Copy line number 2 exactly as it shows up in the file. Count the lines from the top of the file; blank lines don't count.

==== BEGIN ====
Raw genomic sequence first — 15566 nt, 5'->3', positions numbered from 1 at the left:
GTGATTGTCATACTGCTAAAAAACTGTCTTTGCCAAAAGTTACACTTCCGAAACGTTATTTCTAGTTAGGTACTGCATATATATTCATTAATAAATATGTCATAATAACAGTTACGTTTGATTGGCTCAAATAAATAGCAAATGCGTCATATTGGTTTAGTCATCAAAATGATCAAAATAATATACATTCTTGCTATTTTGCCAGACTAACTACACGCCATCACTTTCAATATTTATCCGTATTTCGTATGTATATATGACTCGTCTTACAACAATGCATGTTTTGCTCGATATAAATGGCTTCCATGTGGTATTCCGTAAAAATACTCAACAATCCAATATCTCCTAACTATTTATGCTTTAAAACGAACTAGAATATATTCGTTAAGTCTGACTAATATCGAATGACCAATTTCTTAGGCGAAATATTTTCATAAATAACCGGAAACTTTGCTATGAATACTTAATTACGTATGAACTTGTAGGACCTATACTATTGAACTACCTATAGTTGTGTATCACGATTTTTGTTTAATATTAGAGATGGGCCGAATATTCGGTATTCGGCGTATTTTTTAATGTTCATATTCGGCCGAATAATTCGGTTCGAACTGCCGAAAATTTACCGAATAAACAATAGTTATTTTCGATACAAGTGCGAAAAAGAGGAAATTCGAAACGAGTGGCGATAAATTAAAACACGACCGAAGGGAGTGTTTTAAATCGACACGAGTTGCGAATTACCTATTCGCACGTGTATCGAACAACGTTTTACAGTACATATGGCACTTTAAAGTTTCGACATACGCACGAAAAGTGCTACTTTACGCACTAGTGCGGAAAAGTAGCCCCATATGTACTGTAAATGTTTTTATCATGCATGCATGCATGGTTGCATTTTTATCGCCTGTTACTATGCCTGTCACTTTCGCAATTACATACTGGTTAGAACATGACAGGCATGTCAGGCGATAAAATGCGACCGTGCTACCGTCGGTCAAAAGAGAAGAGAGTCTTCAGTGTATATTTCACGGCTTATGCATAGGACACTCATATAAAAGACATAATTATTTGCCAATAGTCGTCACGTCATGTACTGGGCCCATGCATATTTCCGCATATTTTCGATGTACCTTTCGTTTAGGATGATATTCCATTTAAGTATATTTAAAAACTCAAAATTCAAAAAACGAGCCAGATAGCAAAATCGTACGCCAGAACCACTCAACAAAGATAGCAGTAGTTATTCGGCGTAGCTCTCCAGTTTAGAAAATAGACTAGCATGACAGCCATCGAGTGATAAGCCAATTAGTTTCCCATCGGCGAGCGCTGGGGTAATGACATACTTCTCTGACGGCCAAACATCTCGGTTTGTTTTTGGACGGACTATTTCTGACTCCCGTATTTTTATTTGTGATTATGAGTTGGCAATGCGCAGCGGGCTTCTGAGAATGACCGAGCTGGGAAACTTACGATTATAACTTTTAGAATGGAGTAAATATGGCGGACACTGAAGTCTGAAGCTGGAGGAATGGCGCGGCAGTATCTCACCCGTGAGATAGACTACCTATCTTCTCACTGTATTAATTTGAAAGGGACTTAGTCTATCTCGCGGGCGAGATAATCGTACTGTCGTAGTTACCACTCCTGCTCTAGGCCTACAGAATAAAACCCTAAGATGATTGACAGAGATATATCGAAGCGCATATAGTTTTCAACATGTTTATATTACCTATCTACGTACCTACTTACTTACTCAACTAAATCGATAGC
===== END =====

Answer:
GTGATTGTCATACTGCTAAAAAACTGTCTTTGCCAAAAGTTACACTTCCGAAACGTTATTTCTAGTTAGGTACTGCATATATATTCATTAATAAATATGTCATAATAACAGTTACGTTTGATTGGCTCAAATAAATAGCAAATGCGTCATATTGGTTTAGTCATCAAAATGATCAAAATAATATACATTCTTGCTATTTTGCCAGACTAACTACACGCCATCACTTTCAATATTTATCCGTATTTCGTATGTATATATGACTCGTCTTACAACAATGCATGTTTTGCTCGATATAAATGGCTTCCATGTGGTATTCCGTAAAAATACTCAACAATCCAATATCTCCTAACTATTTATGCTTTAAAACGAACTAGAATATATTCGTTAAGTCTGACTAATATCGAATGACCAATTTCTTAGGCGAAATATTTTCATAAATAACCGGAAACTTTGCTATGAATACTTAATTACGTATGAACTTGTAGGACCTATACTATTGAACTACCTATAGTTGTGTATCACGATTTTTGTTTAATATTAGAGATGGGCCGAATATTCGGTATTCGGCGTATTTTTTAATGTTCATATTCGGCCGAATAATTCGGTTCGAACTGCCGAAAATTTACCGAATAAACAATAGTTATTTTCGATACAAGTGCGAAAAAGAGGAAATTCGAAACGAGTGGCGATAAATTAAAACACGACCGAAGGGAGTGTTTTAAATCGACACGAGTTGCGAATTACCTATTCGCACGTGTATCGAACAACGTTTTACAGTACATATGGCACTTTAAAGTTTCGACATACGCACGAAAAGTGCTACTTTACGCACTAGTGCGGAAAAGTAGCCCCATATGTACTGTAAATGTTTTTATCATGCATGCATGCATGGTTGCATTTTTATCGCCTGTTACTATGCCTGTCACTTTCGCAATTACATACTGGTTAGAACATGACAGGCATGTCAGGCGATAAAATGCGACCGTGCTACCGTCGGTCAAAAGAGAAGAGAGTCTTCAGTGTATATTTCACGGCTTATGCATAGGACACTCATATAAAAGACATAATTATTTGCCAATAGTCGTCACGTCATGTACTGGGCCCATGCATATTTCCGCATATTTTCGATGTACCTTTCGTTTAGGATGATATTCCATTTAAGTATATTTAAAAACTCAAAATTCAAAAAACGAGCCAGATAGCAAAATCGTACGCCAGAACCACTCAACAAAGATAGCAGTAGTTATTCGGCGTAGCTCTCCAGTTTAGAAAATAGACTAGCATGACAGCCATCGAGTGATAAGCCAATTAGTTTCCCATCGGCGAGCGCTGGGGTAATGACATACTTCTCTGACGGCCAAACATCTCGGTTTGTTTTTGGACGGACTATTTCTGACTCCCGTATTTTTATTTGTGATTATGAGTTGGCAATGCGCAGCGGGCTTCTGAGAATGACCGAGCTGGGAAACTTACGATTATAACTTTTAGAATGGAGTAAATATGGCGGACACTGAAGTCTGAAGCTGGAGGAATGGCGCGGCAGTATCTCACCCGTGAGATAGACTACCTATCTTCTCACTGTATTAATTTGAAAGGGACTTAGTCTATCTCGCGGGCGAGATAATCGTACTGTCGTAGTTACCACTCCTGCTCTAGGCCTACAGAATAAAACCCTAAGATGATTGACAGAGATATATCGAAGCGCATATAGTTTTCAACATGTTTATATTACCTATCTACGTACCTACTTACTTACTCAACTAAATCGATAGC